This economic pressure, however, will not likely lead to an economic collapse for three reasons: the nature of the Iranian economy, Iran’s projected hydrocarbon revenues and the coming end of the Mahmoud Ahmadinejad administration (and his policies). On the first issue, unlike many of its petro-state neighbors, Iran actually has a substantial non-oil economy with a large, diversified manufacturing base, one of Asia’s largest agro-business sectors and a burgeoning scientific community that rivals developed countries. Most Iranians, unlike their many neighbors, are not reliant upon oil rents for their livelihoods.

Secondly, while the sanctions have cut Iranian oil income, as Juan Cole has observed, 2012’s estimated oil income at $70 billion is still considerably higher than 2004’s figures of $37 billion, the year before Ahmadinejad came into office. The importance of efficient management becomes clear when recalling the previous Khatami and Rafsanjani presidencies, which had far less oil income but experienced far more economic success than the current administration.

And thirdly, many of the same policies that have exacerbated the sanctions' effects on Iran will end the day Ahmadinejad leaves office in 2013, as a new administration will be forced to bring in a more technocratic core to deal with what Ahmadinejad leaves behind. The cumulative effect of the sanctions escalation so far has been making the life of average Iranians financially harder and isolating them from the West.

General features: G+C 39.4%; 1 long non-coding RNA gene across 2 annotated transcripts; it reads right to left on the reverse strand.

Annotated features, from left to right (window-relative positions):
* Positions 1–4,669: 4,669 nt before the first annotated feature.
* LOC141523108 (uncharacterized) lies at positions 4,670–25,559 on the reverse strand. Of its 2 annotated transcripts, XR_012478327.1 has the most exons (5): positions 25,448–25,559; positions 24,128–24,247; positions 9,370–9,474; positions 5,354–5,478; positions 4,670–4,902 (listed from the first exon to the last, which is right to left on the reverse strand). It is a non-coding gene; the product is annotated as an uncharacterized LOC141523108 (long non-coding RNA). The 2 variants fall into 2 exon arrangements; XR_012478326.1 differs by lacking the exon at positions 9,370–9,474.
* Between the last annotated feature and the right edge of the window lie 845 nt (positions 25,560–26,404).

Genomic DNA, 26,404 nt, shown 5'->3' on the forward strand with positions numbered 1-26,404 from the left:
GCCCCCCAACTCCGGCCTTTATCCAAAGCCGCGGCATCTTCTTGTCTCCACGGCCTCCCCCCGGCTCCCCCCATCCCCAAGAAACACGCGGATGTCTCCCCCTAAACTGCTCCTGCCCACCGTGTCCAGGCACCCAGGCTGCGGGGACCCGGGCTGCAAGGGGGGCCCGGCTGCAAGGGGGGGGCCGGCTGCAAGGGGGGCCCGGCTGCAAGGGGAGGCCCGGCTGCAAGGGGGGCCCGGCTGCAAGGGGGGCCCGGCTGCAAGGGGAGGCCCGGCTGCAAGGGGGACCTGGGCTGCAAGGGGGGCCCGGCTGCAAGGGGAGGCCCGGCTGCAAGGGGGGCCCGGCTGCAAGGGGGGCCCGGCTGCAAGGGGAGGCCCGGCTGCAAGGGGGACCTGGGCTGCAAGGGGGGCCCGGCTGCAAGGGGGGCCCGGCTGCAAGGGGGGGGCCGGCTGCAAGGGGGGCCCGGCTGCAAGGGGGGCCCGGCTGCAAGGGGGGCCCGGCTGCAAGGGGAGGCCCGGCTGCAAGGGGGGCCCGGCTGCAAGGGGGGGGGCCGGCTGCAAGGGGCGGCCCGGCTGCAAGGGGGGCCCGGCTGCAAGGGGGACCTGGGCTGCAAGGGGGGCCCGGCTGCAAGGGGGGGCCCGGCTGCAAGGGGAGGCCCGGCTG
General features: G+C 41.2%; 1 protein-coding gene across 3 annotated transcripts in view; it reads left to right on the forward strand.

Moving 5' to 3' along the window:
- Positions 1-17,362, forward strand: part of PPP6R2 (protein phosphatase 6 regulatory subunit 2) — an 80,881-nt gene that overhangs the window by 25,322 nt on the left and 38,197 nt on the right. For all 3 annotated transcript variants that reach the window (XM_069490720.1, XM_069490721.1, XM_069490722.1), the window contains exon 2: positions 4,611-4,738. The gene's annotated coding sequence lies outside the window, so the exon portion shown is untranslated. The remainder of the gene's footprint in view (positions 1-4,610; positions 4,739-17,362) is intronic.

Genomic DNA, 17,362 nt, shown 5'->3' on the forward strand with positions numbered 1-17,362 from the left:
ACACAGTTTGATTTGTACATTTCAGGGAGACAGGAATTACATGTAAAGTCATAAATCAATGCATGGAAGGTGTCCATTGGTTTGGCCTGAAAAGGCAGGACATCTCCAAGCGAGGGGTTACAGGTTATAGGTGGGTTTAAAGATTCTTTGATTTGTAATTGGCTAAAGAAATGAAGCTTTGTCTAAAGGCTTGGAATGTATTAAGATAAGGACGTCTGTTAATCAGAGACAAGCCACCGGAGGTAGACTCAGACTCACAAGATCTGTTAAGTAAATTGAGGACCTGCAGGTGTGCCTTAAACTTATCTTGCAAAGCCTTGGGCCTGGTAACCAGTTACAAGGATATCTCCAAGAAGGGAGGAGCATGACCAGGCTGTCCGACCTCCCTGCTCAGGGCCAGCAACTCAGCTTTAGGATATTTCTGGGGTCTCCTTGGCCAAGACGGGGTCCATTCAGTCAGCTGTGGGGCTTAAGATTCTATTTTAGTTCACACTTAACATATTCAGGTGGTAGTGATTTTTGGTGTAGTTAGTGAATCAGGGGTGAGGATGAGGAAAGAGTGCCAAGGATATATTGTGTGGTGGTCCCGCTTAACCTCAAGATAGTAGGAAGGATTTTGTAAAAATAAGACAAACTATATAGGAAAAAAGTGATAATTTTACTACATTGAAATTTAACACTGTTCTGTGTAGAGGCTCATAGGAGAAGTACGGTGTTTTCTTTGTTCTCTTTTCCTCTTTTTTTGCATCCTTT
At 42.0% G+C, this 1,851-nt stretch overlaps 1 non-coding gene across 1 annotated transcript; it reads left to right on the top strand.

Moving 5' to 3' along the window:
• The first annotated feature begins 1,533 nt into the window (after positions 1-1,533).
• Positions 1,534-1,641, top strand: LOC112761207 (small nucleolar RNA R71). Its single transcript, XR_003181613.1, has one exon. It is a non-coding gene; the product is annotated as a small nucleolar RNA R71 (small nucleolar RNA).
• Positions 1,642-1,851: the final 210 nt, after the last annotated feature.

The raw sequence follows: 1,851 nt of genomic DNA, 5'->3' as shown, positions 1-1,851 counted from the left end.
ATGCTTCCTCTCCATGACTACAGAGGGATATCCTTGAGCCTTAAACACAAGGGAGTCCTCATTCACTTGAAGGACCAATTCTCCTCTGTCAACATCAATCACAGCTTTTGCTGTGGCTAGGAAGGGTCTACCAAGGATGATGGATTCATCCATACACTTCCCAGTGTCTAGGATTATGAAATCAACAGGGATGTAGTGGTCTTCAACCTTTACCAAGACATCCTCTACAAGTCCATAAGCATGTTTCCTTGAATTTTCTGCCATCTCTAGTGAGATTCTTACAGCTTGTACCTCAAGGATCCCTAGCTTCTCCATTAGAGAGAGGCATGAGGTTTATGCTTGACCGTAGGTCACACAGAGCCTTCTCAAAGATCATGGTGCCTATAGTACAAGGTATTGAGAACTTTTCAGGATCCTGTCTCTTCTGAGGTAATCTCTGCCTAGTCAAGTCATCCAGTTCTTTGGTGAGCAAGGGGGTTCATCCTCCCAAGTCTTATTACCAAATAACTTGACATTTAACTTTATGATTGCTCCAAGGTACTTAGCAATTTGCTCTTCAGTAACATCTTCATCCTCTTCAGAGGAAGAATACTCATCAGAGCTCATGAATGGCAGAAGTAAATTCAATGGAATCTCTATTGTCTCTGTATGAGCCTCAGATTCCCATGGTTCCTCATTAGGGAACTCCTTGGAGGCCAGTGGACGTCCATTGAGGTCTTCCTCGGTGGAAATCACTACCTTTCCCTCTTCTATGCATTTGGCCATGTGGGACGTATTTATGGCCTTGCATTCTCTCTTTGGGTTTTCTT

The fourth and most consequential reason is Javedanfar’s unawareness of the complexities of US sanctions on Iran, particularly the difficulty in removing them in any quid-pro-quo negotiation. Many of the US banking sanctions, writes Andrew Parasiliti, “require repeal or amendment of the law and could not be undone by presidential certification," limiting presidential options and requiring congressional action for major sanctions relief.

It is worth noting, as Al-Monitor reported this week, that the US has loosened restrictions on medicine sales to Iran — an important gesture, but one unlikely to affect the Islamic Republic’s calculus on negotiations.

Likewise, the Comprehensive Iran Sanctions, Accountability and Divestment Act of 2010 imposes human rights demands on Iran that are unlikely to be heeded by the Islamic Republic and are not part of the domestic governance models in any regional country. While these goals are commendable, as Yousaf Butt has explained, these additional conditions have nothing to do with Iran’s nuclear program, probably leading the Iranian leadership to believe that US sanctions are actually intended to effect regime change, not to end Iran’s nuclear program.

Rather than a compromise, as Javendanfar predicts, if the current sanctions on Iran persist, a more likely outcome could instead be Iran withdrawing from the Nuclear Non-Proliferation Treaty and preparing for a conflict that is being imposed on it no matter what it does with its nuclear program.

The fundamental problem that divides the US from Iran is not whether the latter has a nuclear program. It is that Iran’s role in regional security and global affairs has been denied since the Iranian Revolution, creating a sense in Tehran of strategic vulnerability. It is this insecurity that drives much of the Islamic Republic’s foreign policy, begetting reciprocal US animosity and thus exacerbating the immense mutual mistrust of each other’s intentions. As long as this underlying problem is not addressed, a peaceful resolution to Iran’s nuclear program and other issues will remain elusive.

Reza Sanati is a research fellow at the Middle East Studies Center and a PhD candidate at the School of International and Public Affairs at Florida International University, on Twitter at @rzsanati